Monuments and Memorials

 

The Clarke family of Penn and Penn Church in the 18th and 19th C

Part 1: The two Vicars of Penn

Some twenty years ago, I exchanged information with a Mr Bernard Harris about his Penn ancestors.  He has since seen the articles we have put up on the Penn Church website (Google, ‘Penn Church history’) about two earlier Vicars of Penn, the Revd John Middleton, who was Curate then Vicar from 1766 to 1808, and the Revd Benjamin Anderson, his successor from 1808-12.  Mr Harris has now surprised and delighted me by providing photographs of his inherited portraits of the Revd Anderson and his wife Rebecca, probably painted when in his earlier role as Vicar of Little Missenden.

Revd. Benjamin Anderson c.1810?

Mrs Rebecca Anderson c.1810?

Both were men of particular merit. Revd Middleton left meticulous records of important aspects of the church’s history, in particular the digging of the vault beneath the nave for William Penn the Quaker’s grandchildren, and of another vault beneath the chancel where he reported a foundation date inscription of 1177 (presumably as MCLXXVII).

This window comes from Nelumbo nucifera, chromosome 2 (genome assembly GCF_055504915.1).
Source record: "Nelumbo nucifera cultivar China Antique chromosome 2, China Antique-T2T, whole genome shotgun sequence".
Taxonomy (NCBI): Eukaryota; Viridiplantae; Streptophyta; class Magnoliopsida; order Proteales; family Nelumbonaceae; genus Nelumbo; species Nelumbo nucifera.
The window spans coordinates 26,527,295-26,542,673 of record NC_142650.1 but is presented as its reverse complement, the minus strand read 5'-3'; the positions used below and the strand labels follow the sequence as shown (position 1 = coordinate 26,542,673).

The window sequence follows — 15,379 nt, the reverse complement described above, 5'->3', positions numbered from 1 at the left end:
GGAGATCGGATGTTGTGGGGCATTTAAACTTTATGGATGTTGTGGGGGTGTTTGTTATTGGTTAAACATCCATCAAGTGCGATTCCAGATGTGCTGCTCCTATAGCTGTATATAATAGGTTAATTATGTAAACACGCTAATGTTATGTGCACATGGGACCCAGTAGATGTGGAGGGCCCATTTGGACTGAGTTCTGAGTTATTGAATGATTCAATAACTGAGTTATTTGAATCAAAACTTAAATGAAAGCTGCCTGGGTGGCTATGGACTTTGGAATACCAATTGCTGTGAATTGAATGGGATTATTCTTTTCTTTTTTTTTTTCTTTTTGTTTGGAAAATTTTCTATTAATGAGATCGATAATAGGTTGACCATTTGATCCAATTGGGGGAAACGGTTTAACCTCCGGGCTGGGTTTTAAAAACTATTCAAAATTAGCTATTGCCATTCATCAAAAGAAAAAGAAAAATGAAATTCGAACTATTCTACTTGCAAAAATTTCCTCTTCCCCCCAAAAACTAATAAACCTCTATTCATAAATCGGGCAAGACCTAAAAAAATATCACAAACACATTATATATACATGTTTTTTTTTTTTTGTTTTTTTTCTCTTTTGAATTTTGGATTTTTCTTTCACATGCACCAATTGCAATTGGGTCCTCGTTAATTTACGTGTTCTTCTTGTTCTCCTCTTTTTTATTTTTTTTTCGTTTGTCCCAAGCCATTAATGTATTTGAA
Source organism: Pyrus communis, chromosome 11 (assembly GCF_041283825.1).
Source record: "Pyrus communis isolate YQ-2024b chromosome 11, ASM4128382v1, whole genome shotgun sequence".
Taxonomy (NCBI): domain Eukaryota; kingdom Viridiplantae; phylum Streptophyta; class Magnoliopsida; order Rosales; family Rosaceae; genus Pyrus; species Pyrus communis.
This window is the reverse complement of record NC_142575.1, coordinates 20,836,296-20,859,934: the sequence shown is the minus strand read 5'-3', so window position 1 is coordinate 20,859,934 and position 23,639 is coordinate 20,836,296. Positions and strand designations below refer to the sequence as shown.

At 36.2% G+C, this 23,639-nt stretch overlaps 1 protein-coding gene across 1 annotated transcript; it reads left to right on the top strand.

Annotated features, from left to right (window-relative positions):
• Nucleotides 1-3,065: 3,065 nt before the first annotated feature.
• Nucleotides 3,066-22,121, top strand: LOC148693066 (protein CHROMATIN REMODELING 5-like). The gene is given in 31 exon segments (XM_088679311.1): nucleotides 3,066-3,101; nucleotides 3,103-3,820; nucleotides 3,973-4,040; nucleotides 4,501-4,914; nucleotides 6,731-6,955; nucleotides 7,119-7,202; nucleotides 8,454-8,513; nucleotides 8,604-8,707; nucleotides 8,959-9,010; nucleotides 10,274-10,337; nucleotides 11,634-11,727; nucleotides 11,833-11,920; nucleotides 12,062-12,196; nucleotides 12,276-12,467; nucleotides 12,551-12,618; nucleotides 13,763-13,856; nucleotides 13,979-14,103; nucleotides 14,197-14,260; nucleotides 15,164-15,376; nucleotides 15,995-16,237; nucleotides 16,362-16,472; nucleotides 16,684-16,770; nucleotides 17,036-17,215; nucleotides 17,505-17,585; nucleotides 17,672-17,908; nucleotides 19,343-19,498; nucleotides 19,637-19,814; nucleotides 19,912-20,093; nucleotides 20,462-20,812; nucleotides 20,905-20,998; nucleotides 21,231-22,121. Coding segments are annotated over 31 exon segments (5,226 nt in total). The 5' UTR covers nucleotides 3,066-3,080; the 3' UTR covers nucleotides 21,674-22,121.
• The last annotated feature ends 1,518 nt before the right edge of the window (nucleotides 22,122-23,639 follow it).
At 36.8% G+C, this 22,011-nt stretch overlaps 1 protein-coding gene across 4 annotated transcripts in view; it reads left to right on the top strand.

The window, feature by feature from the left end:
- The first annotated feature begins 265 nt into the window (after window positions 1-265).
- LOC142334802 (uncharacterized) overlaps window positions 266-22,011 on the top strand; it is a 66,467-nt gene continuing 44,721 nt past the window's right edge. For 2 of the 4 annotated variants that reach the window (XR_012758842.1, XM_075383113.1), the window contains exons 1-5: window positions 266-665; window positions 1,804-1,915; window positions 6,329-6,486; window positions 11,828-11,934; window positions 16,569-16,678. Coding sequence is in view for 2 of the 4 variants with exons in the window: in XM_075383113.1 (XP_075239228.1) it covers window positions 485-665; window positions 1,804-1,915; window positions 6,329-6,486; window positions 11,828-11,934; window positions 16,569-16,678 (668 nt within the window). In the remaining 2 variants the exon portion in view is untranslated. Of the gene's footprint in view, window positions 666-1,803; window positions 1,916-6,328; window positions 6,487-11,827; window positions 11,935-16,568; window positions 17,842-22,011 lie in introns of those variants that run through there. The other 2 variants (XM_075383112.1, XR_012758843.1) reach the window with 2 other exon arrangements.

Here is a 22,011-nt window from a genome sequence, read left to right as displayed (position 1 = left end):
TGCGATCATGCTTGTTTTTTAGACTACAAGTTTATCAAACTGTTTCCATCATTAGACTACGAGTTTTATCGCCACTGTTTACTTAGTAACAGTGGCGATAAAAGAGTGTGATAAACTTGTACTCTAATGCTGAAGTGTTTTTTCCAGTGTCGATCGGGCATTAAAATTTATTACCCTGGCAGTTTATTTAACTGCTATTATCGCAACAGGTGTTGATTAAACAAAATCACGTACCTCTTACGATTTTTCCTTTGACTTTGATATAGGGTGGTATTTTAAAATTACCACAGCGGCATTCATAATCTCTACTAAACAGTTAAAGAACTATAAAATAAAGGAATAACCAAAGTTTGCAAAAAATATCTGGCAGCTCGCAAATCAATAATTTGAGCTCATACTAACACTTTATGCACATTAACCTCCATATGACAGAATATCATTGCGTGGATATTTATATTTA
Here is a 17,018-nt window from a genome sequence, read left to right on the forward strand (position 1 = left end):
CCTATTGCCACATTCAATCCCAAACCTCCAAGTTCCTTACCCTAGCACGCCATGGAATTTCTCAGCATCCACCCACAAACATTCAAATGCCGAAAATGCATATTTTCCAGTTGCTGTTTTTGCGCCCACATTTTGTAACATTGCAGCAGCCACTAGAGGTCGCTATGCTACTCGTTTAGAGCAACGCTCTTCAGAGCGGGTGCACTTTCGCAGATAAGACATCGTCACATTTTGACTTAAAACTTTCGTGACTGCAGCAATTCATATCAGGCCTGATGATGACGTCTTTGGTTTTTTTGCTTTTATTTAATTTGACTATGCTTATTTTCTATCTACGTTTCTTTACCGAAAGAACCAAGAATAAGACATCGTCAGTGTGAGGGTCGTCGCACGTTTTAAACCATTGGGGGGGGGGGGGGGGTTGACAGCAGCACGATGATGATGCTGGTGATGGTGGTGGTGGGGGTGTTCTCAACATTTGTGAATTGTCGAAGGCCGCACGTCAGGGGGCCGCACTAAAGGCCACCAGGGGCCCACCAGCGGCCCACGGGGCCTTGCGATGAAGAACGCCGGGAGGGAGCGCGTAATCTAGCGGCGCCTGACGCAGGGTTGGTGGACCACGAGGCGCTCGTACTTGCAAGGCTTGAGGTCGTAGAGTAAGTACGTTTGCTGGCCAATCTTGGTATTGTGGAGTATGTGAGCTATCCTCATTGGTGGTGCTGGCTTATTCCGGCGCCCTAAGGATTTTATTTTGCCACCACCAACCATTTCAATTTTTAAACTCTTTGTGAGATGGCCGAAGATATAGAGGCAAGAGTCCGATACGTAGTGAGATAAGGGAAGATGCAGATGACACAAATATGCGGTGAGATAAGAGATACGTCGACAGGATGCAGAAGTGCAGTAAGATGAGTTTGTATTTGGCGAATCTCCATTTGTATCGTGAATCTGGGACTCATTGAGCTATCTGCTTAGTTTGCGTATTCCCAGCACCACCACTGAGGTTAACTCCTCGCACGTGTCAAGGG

Revd Anderson was a friend of Edmund Burke’s who described him as ‘a Clergyman of learning and merit ‘, and writing to his friend William Windham, the Secretary at War, he refers to ‘Mr Anderson, a Clergyman at Penn whose Observatory and Experimental apparatus I wished much to show you’.  Mr Anderson had married Rebecca Clarke in 1761 and they were living in Penn near the church long before he became Vicar and so it is tempting to see the tiled turret on the roof of The Knoll as his observatory.

Marriage to Clarke sisters

I had remarked in my earlier article that the two vicars must have been particular friends because Revd Anderson took the service of induction when Revd Middleton became Vicar in 1787 and Bernard Harris was able to confirm that the two vicars were indeed friends and had in fact married sisters, Mary and Rebecca, the two elder daughters of William Clarke Snr (1700-80) who lived at Penn House for many years.

Steward of the Penn Estate